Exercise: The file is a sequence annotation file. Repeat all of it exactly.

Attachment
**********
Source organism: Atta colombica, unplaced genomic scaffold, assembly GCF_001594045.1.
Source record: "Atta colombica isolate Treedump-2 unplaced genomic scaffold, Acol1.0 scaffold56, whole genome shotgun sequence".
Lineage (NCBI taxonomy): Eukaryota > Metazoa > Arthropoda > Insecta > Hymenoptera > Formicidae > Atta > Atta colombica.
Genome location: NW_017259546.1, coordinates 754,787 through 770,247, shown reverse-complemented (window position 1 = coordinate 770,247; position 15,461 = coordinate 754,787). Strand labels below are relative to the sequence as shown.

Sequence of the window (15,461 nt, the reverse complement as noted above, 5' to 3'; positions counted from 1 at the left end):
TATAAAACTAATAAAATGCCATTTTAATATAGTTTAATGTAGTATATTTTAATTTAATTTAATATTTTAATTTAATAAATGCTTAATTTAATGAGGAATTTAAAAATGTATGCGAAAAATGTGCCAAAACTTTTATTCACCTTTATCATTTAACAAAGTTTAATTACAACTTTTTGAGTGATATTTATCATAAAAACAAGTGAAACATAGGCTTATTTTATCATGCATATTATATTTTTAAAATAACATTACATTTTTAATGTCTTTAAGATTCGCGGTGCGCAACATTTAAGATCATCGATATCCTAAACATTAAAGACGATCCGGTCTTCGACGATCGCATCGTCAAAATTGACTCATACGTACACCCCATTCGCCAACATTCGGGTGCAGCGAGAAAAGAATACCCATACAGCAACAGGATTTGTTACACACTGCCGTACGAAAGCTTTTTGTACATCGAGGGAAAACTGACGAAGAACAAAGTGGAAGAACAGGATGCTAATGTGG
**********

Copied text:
Source organism: Atta colombica, unplaced genomic scaffold, assembly GCF_001594045.1.
Source record: "Atta colombica isolate Treedump-2 unplaced genomic scaffold, Acol1.0 scaffold56, whole genome shotgun sequence".
Lineage (NCBI taxonomy): Eukaryota > Metazoa > Arthropoda > Insecta > Hymenoptera > Formicidae > Atta > Atta colombica.
Genome location: NW_017259546.1, coordinates 754,787 through 770,247, shown reverse-complemented (window position 1 = coordinate 770,247; position 15,461 = coordinate 754,787). Strand labels below are relative to the sequence as shown.

Sequence of the window (15,461 nt, the reverse complement as noted above, 5' to 3'; positions counted from 1 at the left end):
TATAAAACTAATAAAATGCCATTTTAATATAGTTTAATGTAGTATATTTTAATTTAATTTAATATTTTAATTTAATAAATGCTTAATTTAATGAGGAATTTAAAAATGTATGCGAAAAATGTGCCAAAACTTTTATTCACCTTTATCATTTAACAAAGTTTAATTACAACTTTTTGAGTGATATTTATCATAAAAACAAGTGAAACATAGGCTTATTTTATCATGCATATTATATTTTTAAAATAACATTACATTTTTAATGTCTTTAAGATTCGCGGTGCGCAACATTTAAGATCATCGATATCCTAAACATTAAAGACGATCCGGTCTTCGACGATCGCATCGTCAAAATTGACTCATACGTACACCCCATTCGCCAACATTCGGGTGCAGCGAGAAAAGAATACCCATACAGCAACAGGATTTGTTACACACTGCCGTACGAAAGCTTTTTGTACATCGAGGGAAAACTGACGAAGAACAAAGTGGAAGAACAGGATGCTAATGTGG